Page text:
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Reflecting on the Government’s Cyber Security Report Following TalkTalk Hack

Posted: 23-Jun-2016 10:07:35
Author: Aaron Pickett

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The UK Government’s report on the TalkTalk breach was published on the 17th June 2016 after a long review that extended from the initial breach in October 2015.

The report represents something of a landmark in the UK’s computer security sector with the recommendations being made to the government that could have consequences for many businesses, both large and small, with the report highlighting that parliament believe ‘cyber-crime is a significant and growing problem and affects all sectors with an on-line platform or service’.

Reading the published report takes a long time, with many areas of the cyber-breach being examined, however in this article I will attempt to relay the key points, essentially providing a breakdown of the bits worth reading in more detail. Firstly, as both the report states and I will re-iterate, the Information Commissioner’s Office has not yet commented on the TalkTalk breach, and has not contributed to the report, quoting a lack of staff to deal with the influx of work they are receiving – although this subject alone is long enough to prompt another blog altogether.

The TalkTalk report welcomes the response made by TalkTalk, and the leadership under Dido Harding, with the public declaration of the attack coming the same day as the discovery of the breach. This is an important factor to consider when dealing with any cyber-attack where customer data is likely to have been breached. Many companies choose to keep their cards close to their chest, waiting to discover the true extent of the breach, the damage that has been inflicted and the damages they may be liable for prior to any announcement. Such actions may be commercially important for the business, but doing so also removes the ability for customers to change their passwords that could have been stolen or keep a closer eye for any suspicious transactions. The report builds on this idea, suggesting escalating fines based on the delay of the breach will be announced.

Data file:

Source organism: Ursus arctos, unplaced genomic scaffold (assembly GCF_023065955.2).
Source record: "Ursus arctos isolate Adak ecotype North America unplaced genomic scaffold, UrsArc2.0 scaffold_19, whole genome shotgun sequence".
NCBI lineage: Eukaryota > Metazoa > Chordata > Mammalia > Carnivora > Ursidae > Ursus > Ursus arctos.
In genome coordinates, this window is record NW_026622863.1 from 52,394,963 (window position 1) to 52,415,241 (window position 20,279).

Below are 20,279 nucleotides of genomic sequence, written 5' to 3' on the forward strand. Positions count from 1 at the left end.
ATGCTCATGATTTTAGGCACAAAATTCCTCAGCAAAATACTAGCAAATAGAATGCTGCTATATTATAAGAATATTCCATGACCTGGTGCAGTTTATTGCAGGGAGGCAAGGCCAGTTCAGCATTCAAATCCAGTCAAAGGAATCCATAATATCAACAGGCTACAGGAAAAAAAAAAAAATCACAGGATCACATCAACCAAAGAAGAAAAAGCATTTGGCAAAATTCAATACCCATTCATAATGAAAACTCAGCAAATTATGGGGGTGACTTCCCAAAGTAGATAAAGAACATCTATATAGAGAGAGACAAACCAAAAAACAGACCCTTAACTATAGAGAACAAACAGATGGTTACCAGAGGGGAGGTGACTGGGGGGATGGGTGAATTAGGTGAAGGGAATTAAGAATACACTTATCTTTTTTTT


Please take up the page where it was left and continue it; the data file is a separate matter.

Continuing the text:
One recommendation made in the report is that the Government should ‘initiate a public awareness-raising campaign, on par with its campaign to promote smoke alarm testing’. This is a welcome recommendation, with the vast majority of security attacks succeeding due to human error, or naivety. To assist with this, the recommendation is for businesses to supply customers with guidance to ensure their data and contact is genuine.

One of the major points raised by the report is the suggestion that the Information Commissioner’s Office should implement a series of escalating fines, with more ‘common’ attacks resulting in larger fines. Building on the idea of ‘ignorance is not an excuse’, a company should not be able to claim they did not know simple methods of hacking, such as the SQL injection example given in the report, exist. Measures must be put into place with regular cyber-security testing.

The report also touches on the Investigatory Powers Bill that is currently before parliament. The report suggests that the security of storing vast amounts of personal data must be ensured and should be ‘addressed urgently’ before any such bill takes place in law.

As part of the written evidence supplied during the proceedings, a short report by Symantec, states it well: ‘Attackers are moving faster and defences are not’. One of the key issues that the report inadvertently proves itself – the report was published in June of 2016 – addressing an issue already over 8 months old. If the security industry is to be taken more seriously by the Government, faster methods of completing investigations into the matter needs to be found.

The full report, for those interested in reading the full document, is available at: http://www.publications.parliament.uk/pa/cm201617/cmselect/cmcumeds/148/14802.htm

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